Pentax Optio RS1500 review

Budget point-and-shoot model with changeable covers

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Optio rs1500 front facing

The RS1500's metering system does pretty much what's expected: good exposures when the conditions present no obvious challenges, and a sensitivity towards brighter and darker scenes respectively leading to slight under and overexposure. While the predictability of this behavior can be quite useful, for a camera pitched at this level it would probably be better if, like many similar compacts, it simply exposed more intuitively for the main subject at the slight expense of highlight and/or shadow details.

Elsewhere, the camera's white balance system generally gets it right too, although images of the same subject in quick succession occasionally display differing colour casts.

Colours themselves are fine, though, even if they do tend to be more saturated and vibrant than faithful. In terms of detail reproduction and sharpness the camera does well next to some of its peers, although the heavy processing artefacts visible throughout images taken on all sensitivities serves as a reminder that the camera isn't going to perform past its modest price tag.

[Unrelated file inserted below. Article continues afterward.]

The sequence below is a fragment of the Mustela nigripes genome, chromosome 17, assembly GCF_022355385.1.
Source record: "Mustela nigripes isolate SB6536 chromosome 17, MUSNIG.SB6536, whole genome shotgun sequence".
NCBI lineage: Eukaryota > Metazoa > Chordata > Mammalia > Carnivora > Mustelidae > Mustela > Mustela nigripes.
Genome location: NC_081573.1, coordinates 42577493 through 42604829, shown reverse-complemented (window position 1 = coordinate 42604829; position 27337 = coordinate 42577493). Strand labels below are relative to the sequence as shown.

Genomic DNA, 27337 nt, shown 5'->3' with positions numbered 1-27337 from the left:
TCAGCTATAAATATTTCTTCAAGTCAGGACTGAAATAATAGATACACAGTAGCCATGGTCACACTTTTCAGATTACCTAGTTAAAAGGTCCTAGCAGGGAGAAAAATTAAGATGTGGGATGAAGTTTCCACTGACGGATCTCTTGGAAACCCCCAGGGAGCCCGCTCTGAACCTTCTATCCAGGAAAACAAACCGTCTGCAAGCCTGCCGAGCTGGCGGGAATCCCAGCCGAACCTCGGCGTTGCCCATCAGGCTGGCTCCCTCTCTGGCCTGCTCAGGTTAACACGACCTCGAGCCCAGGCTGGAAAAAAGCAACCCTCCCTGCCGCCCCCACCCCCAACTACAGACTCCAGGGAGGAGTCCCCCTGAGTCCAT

At higher sensitivities the camera process out much of the noise which forms, but sadly it takes with it a lot of the colour and detail, too, leaving images lifeless.

There's significant barrel distortion at the wide end of the camera's lens, although the camera's processing engine does a good job to automatically correct for most of this.

Edge and corner sharpness is particularly impressive, too, even at the camera's widest aperture, although chromatic aberrations aren't quite as well controlled, being particularly prevalent towards the edges of the frame. Oddly, though, they tend to appear in areas of medium contrast rather than across the higher contrast – such as across the edges of buildings – where we would expect to see them the most.

Overall it has its flaws, but for the money the pentax RS1500 actually performs admirably.